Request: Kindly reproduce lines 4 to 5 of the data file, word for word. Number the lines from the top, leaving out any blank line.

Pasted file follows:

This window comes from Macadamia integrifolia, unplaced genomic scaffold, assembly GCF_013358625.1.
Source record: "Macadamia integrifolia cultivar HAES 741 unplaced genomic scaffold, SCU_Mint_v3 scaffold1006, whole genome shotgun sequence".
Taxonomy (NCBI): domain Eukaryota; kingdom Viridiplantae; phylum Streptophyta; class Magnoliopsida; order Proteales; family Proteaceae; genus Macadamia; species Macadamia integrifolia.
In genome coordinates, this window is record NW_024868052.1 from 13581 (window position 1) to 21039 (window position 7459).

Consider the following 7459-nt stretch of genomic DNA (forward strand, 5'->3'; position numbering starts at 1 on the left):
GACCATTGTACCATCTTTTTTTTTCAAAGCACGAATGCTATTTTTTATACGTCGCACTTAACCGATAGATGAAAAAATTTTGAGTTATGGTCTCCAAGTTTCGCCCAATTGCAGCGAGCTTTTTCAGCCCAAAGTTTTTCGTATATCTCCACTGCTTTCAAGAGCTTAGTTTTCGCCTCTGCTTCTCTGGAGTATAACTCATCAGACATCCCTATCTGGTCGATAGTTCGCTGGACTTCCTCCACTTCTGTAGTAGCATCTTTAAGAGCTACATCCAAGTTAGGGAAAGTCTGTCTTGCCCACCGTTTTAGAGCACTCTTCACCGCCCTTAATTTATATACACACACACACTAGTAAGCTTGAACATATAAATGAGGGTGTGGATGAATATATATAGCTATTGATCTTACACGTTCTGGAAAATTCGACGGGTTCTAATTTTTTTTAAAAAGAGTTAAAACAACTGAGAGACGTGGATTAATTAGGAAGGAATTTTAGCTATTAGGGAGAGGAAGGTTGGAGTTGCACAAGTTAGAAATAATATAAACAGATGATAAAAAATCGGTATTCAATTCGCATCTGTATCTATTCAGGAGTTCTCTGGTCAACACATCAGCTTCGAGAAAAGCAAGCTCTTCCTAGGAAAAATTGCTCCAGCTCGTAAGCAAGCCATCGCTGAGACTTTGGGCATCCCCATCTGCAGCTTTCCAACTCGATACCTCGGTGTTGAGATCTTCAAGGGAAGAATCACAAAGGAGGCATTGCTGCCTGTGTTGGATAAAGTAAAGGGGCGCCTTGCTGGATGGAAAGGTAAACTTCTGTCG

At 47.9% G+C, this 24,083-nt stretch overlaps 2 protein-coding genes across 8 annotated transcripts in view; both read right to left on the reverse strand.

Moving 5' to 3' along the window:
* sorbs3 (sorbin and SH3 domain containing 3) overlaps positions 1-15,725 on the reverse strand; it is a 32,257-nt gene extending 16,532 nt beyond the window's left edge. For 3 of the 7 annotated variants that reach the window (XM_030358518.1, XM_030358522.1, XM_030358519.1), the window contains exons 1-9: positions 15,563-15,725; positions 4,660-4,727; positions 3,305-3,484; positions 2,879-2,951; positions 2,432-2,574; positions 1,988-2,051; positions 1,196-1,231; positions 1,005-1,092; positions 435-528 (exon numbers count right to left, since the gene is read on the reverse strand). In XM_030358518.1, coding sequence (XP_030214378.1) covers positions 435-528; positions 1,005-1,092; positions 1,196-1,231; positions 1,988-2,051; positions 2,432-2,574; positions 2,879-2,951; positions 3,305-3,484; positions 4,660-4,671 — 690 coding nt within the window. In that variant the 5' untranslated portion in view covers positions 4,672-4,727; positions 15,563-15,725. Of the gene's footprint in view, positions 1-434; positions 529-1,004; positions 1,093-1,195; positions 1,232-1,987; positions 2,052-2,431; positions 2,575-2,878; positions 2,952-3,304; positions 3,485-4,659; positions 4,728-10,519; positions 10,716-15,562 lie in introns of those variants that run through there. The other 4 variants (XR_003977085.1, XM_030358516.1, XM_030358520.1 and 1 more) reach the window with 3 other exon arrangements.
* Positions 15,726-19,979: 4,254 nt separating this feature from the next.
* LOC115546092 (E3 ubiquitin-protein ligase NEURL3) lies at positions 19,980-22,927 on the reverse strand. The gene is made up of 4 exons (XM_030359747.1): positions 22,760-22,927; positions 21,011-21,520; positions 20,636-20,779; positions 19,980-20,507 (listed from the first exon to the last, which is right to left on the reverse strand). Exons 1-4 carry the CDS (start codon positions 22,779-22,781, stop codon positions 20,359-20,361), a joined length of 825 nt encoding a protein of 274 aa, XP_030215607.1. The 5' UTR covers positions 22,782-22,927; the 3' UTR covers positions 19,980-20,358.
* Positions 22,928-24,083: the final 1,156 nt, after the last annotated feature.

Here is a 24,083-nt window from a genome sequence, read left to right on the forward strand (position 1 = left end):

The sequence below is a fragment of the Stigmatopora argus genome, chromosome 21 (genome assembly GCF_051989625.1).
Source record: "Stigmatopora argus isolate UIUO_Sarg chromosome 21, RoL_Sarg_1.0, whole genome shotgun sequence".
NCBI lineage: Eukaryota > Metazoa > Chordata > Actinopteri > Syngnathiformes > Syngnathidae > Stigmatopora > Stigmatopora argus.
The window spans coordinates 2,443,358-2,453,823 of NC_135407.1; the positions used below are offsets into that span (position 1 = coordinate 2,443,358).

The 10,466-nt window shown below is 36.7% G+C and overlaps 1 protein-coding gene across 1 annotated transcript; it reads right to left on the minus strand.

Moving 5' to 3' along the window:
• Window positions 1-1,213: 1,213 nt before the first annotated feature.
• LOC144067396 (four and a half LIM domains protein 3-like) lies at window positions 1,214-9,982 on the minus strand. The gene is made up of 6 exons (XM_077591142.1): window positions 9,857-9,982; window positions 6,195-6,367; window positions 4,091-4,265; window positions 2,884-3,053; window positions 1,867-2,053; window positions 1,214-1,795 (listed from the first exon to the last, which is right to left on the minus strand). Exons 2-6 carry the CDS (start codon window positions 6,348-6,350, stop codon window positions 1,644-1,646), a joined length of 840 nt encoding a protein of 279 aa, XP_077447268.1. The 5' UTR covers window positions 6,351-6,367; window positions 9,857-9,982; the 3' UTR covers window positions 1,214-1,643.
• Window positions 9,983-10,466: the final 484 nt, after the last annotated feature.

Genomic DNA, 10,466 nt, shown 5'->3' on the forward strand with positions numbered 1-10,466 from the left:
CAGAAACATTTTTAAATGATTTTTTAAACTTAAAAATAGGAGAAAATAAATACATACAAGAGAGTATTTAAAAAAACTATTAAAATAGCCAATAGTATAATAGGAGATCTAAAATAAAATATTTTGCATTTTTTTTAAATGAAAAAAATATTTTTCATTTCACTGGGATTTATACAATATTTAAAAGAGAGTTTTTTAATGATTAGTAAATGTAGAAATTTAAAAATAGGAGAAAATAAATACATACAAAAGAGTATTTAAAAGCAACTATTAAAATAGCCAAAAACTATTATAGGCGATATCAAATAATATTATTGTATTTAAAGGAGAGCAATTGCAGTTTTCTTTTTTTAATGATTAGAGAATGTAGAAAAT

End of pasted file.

In genome coordinates, this window is record NW_024868052.1 from 13581 (window position 1) to 21039 (window position 7459).

Consider the following 7459-nt stretch of genomic DNA (forward strand, 5'->3'; position numbering starts at 1 on the left):